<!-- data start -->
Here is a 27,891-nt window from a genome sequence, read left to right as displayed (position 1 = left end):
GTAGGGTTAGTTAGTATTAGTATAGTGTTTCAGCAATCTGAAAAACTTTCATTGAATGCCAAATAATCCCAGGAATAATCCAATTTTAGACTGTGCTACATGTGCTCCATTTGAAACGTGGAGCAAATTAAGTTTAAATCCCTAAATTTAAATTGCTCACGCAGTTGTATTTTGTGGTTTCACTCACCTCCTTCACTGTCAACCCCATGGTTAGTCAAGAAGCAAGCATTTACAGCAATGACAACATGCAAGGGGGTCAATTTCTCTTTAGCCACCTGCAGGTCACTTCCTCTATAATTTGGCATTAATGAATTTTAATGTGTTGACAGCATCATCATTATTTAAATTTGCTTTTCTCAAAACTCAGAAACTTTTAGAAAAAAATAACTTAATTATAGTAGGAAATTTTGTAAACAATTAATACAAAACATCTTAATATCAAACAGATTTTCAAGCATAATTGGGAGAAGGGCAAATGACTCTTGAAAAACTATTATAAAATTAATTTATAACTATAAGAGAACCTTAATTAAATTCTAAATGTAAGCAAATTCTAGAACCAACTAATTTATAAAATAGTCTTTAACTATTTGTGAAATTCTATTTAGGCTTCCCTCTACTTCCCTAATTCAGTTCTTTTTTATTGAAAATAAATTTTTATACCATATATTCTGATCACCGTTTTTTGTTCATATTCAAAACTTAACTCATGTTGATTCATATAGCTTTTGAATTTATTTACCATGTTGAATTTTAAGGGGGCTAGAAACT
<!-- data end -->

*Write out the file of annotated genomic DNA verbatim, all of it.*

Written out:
Here is a 27,891-nt window from a genome sequence, read left to right as displayed (position 1 = left end):
GTAGGGTTAGTTAGTATTAGTATAGTGTTTCAGCAATCTGAAAAACTTTCATTGAATGCCAAATAATCCCAGGAATAATCCAATTTTAGACTGTGCTACATGTGCTCCATTTGAAACGTGGAGCAAATTAAGTTTAAATCCCTAAATTTAAATTGCTCACGCAGTTGTATTTTGTGGTTTCACTCACCTCCTTCACTGTCAACCCCATGGTTAGTCAAGAAGCAAGCATTTACAGCAATGACAACATGCAAGGGGGTCAATTTCTCTTTAGCCACCTGCAGGTCACTTCCTCTATAATTTGGCATTAATGAATTTTAATGTGTTGACAGCATCATCATTATTTAAATTTGCTTTTCTCAAAACTCAGAAACTTTTAGAAAAAAATAACTTAATTATAGTAGGAAATTTTGTAAACAATTAATACAAAACATCTTAATATCAAACAGATTTTCAAGCATAATTGGGAGAAGGGCAAATGACTCTTGAAAAACTATTATAAAATTAATTTATAACTATAAGAGAACCTTAATTAAATTCTAAATGTAAGCAAATTCTAGAACCAACTAATTTATAAAATAGTCTTTAACTATTTGTGAAATTCTATTTAGGCTTCCCTCTACTTCCCTAATTCAGTTCTTTTTTATTGAAAATAAATTTTTATACCATATATTCTGATCACCGTTTTTTGTTCATATTCAAAACTTAACTCATGTTGATTCATATAGCTTTTGAATTTATTTACCATGTTGAATTTTAAGGGGGCTAGAAACT